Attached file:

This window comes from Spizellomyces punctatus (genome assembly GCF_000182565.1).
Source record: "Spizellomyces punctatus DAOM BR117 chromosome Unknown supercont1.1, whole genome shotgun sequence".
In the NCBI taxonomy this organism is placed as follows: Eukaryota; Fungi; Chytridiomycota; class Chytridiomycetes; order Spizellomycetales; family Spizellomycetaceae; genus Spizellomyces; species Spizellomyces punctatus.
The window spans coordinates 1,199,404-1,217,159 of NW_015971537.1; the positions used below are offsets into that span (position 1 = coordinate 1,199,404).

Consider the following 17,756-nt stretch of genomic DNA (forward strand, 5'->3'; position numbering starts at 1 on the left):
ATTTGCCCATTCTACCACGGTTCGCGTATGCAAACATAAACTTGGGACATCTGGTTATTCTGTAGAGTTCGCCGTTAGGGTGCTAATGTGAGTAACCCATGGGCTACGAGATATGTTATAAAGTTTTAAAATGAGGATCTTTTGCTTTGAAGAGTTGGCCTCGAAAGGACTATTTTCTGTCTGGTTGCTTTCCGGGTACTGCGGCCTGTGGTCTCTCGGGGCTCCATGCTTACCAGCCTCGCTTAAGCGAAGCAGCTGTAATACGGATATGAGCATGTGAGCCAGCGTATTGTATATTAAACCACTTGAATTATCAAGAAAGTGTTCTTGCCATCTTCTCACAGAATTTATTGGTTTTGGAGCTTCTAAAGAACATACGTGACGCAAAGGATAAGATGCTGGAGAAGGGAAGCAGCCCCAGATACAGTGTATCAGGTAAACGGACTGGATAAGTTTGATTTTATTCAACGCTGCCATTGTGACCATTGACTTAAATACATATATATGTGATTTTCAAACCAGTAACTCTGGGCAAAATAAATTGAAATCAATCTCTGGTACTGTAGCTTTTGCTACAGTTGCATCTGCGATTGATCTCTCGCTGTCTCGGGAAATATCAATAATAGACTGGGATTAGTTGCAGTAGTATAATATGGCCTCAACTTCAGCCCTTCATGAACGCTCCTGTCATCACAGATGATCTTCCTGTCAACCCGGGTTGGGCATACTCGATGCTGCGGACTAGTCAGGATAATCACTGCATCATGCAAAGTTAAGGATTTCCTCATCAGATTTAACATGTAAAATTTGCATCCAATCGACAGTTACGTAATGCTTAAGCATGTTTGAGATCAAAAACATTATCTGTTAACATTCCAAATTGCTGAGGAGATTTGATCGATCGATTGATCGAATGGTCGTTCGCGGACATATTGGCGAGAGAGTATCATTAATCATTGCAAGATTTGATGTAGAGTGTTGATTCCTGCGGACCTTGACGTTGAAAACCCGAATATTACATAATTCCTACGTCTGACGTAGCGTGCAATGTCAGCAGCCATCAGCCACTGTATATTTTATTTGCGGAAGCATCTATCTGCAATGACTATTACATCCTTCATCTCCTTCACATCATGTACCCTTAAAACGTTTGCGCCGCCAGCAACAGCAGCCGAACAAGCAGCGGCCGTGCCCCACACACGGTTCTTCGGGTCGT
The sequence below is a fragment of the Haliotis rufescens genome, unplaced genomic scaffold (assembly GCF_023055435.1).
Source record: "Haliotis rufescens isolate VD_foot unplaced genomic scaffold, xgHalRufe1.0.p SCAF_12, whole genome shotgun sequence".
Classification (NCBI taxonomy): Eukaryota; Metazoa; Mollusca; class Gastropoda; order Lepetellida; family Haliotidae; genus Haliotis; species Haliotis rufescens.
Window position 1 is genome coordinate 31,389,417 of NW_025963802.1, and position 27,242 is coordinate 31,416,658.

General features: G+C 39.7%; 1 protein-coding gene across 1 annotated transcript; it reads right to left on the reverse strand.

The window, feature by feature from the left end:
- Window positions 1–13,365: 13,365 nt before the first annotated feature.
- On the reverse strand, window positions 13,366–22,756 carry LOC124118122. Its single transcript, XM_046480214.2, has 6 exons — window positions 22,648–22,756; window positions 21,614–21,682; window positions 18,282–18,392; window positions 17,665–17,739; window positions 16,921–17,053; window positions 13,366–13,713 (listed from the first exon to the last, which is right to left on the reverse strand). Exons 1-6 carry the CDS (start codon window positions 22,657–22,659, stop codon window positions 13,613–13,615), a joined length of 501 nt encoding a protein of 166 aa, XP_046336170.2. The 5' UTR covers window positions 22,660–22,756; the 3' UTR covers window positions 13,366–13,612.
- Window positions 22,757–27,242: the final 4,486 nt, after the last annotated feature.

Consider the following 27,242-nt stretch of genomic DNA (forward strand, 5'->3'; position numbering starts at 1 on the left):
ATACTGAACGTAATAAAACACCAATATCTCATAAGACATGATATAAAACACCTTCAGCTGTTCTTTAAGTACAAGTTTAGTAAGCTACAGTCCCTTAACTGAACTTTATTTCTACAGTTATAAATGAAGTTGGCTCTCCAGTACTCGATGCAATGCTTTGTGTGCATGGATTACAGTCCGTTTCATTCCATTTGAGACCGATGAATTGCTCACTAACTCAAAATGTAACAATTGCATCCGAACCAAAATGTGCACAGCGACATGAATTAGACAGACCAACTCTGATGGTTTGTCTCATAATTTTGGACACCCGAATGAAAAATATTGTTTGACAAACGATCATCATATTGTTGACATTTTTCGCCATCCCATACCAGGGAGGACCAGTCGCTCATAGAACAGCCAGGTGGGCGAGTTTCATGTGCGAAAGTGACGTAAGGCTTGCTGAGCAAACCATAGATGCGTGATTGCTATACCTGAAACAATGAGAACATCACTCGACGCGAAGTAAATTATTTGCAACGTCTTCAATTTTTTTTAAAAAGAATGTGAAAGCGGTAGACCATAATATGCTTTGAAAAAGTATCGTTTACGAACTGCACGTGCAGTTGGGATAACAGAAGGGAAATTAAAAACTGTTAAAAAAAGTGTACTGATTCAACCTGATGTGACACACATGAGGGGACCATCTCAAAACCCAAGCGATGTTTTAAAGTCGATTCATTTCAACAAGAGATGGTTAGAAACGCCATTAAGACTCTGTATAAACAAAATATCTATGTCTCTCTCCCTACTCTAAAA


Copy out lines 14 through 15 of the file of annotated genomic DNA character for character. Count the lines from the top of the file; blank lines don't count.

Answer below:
- On the reverse strand, window positions 13,366–22,756 carry LOC124118122. Its single transcript, XM_046480214.2, has 6 exons — window positions 22,648–22,756; window positions 21,614–21,682; window positions 18,282–18,392; window positions 17,665–17,739; window positions 16,921–17,053; window positions 13,366–13,713 (listed from the first exon to the last, which is right to left on the reverse strand). Exons 1-6 carry the CDS (start codon window positions 22,657–22,659, stop codon window positions 13,613–13,615), a joined length of 501 nt encoding a protein of 166 aa, XP_046336170.2. The 5' UTR covers window positions 22,660–22,756; the 3' UTR covers window positions 13,366–13,612.
- Window positions 22,757–27,242: the final 4,486 nt, after the last annotated feature.